Health problems make it hard to buy life insurance. High blood pressure, diabetes and heart disease are among those conditions that can make life insurance companies pump up your rate.

Then there are rates for smokers and other nicotine users. There’s no escaping a high life insurance price, but shopping around is wise. Some insurance companies will consider you a “nonsmoker” only if you’ve never smoked. Others require you to be “nicotine-free” anywhere from six months to five years to obtain a non-nicotine rate.

If you smoke marijuana, pipes or cigars, but not cigarettes, you still should admit to being a smoker on the policy application.

Insurance companies may request urine or saliva tests to check for the presence of nicotine. If you chew tobacco, you might end up paying smoker rates for your life insurance policy.

Another major health factor is weight. If you’re healthy but somewhat overweight, you will likely be quoted higher rates too.

If you have a pre-existing medical condition that could lead to higher rates, you’ll make your underwriters happier and probably get yourself lower life insurance premiums by showing your insurer a history of improving your health, taking your medications regularly and acting responsibly about your health.

6. Buy only what you need

Nailing down a formula for how much life insurance is an imprecise science. You should ask yourself how much money it will take to maintain your family’s lifestyle if you were to die. Do you have money earmarked for your children’s education? For methods to calculate a life insurance amount, read How much life insurance do you need?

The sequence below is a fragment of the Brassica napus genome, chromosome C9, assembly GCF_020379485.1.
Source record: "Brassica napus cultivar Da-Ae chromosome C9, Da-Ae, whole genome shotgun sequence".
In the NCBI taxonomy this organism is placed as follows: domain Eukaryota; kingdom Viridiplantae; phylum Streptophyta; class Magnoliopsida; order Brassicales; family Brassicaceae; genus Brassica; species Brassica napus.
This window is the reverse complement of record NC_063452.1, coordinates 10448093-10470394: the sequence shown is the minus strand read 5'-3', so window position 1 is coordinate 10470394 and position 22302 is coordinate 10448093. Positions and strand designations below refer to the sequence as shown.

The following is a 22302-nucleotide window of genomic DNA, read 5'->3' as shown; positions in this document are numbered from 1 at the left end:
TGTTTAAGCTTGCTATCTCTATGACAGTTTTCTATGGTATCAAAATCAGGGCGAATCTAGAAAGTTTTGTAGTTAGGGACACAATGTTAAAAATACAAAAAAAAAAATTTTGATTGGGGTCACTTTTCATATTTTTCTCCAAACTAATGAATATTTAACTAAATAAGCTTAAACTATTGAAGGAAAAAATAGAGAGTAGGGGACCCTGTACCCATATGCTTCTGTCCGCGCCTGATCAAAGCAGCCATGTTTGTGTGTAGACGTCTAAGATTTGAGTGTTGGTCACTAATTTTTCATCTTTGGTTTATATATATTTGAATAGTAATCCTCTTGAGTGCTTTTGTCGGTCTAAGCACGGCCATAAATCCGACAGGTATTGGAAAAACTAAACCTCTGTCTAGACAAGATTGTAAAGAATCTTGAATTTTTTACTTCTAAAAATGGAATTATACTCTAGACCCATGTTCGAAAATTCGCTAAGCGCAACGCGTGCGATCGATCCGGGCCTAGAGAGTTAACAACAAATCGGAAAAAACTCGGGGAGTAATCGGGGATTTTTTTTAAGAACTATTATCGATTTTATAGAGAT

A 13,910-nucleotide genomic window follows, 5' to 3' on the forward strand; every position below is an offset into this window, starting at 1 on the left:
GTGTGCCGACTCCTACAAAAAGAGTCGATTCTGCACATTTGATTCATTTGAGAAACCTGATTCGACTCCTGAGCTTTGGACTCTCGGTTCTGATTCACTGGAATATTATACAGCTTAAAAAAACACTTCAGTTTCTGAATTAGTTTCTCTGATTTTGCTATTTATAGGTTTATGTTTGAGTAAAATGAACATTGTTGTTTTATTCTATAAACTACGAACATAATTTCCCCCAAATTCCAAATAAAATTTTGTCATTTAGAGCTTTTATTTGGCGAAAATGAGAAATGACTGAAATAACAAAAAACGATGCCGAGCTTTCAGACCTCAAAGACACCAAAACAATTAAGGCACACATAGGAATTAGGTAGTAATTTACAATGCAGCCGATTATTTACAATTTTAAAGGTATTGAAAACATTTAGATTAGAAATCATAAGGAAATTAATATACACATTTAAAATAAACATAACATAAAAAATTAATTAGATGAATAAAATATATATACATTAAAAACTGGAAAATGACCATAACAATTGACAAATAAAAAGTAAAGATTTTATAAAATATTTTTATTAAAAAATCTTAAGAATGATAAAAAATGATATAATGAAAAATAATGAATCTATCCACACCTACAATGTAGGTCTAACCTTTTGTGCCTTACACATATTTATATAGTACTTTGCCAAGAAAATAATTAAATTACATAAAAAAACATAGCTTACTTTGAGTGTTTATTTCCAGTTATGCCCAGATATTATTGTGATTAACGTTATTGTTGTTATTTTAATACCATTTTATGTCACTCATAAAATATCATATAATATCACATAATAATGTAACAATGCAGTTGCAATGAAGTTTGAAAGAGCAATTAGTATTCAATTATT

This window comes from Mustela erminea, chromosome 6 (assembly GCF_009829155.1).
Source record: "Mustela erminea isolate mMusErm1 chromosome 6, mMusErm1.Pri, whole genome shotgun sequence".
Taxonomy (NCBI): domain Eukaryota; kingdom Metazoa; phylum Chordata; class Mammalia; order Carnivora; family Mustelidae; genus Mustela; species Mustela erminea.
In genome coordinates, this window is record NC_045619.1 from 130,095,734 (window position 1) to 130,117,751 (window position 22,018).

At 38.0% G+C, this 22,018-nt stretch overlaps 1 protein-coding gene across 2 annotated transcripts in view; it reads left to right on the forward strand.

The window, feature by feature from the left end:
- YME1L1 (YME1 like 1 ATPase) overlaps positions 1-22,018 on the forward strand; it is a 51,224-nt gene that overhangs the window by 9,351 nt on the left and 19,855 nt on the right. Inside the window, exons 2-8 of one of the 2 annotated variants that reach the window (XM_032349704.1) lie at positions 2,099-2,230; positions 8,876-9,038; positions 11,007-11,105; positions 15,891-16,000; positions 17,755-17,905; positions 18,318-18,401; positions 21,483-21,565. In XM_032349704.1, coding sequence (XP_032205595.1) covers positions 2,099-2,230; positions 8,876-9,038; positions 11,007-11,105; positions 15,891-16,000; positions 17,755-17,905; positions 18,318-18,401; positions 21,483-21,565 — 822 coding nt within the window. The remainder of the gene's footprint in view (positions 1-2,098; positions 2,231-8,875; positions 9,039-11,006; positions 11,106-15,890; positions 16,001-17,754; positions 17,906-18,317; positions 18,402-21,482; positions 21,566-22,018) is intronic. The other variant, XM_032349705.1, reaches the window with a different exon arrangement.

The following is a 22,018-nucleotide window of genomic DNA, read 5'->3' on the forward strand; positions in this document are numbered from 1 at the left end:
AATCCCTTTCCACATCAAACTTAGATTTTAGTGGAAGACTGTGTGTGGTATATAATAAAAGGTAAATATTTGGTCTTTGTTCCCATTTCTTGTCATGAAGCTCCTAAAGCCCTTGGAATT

Experts advise that you do an analysis annually or at least once every three years. Also, you should always reexamine your policy whenever you have a major life change. For example, if you have a new baby, you have to recalculate college education needs and child-care costs. If you own a home, a mortgage is likely your biggest financial burden. Because your mortgage balance decreases with each payment, it’s important to include those revised figures in your calculations.

7. If you need more life insurance, consider a rider as opposed to a new policy

Just because your needs change doesn’t mean you should run out and buy a new life insurance policy. In many cases, a rider adding extra coverage to an in-force whole life insurance policy can let you expand your coverage without sacrificing your built-up cash value. Ask your agent if there’s a charge for adding a rider.

8. Buy as soon as the need exists

An advantage to buying life insurance as soon as possible is that your premiums are lower. As you age, life insurance gets more expensive. Many term policies give you the option to renew your coverage at the end of the term without undergoing another medical exam. You also can lock in premiums by asking for a “level premium” policy, which means for a specific time period, say 20 years, your premium rate stays the same. After that term expires, your rates will increase. But if you don’t have any dependents, your money may be better spent elsewhere.

9. Pay your insurance bill annually

Once you’ve found the best insurance policy for your needs, find out if you can save money by paying annually. Some insurers charge fees for monthly billing.

In general, the fewer payments you make over the course of the year (known as fractional premiums), the less you’ll pay overall. Also, some insurers charge less if they can transfer the premium payments directly from your checking account.

10. Ask for a reevaluation if your health improves

It’s possible to save money even after you’ve bought life insurance. Just because you’ve been put in a relatively expensive rate class doesn’t mean you’re out of luck forever.

If you’re paying higher premiums because of a specific health condition, ask your insurance company if you can apply for a rate reconsideration if your health has improved and you’ve sustained better health for at least a year.

If you’ve established a history of lowering your blood pressure, cholesterol, or any other controllable rate-increasing factors, many insurance companies will reevaluate your premiums if asked.

Stacy Johnson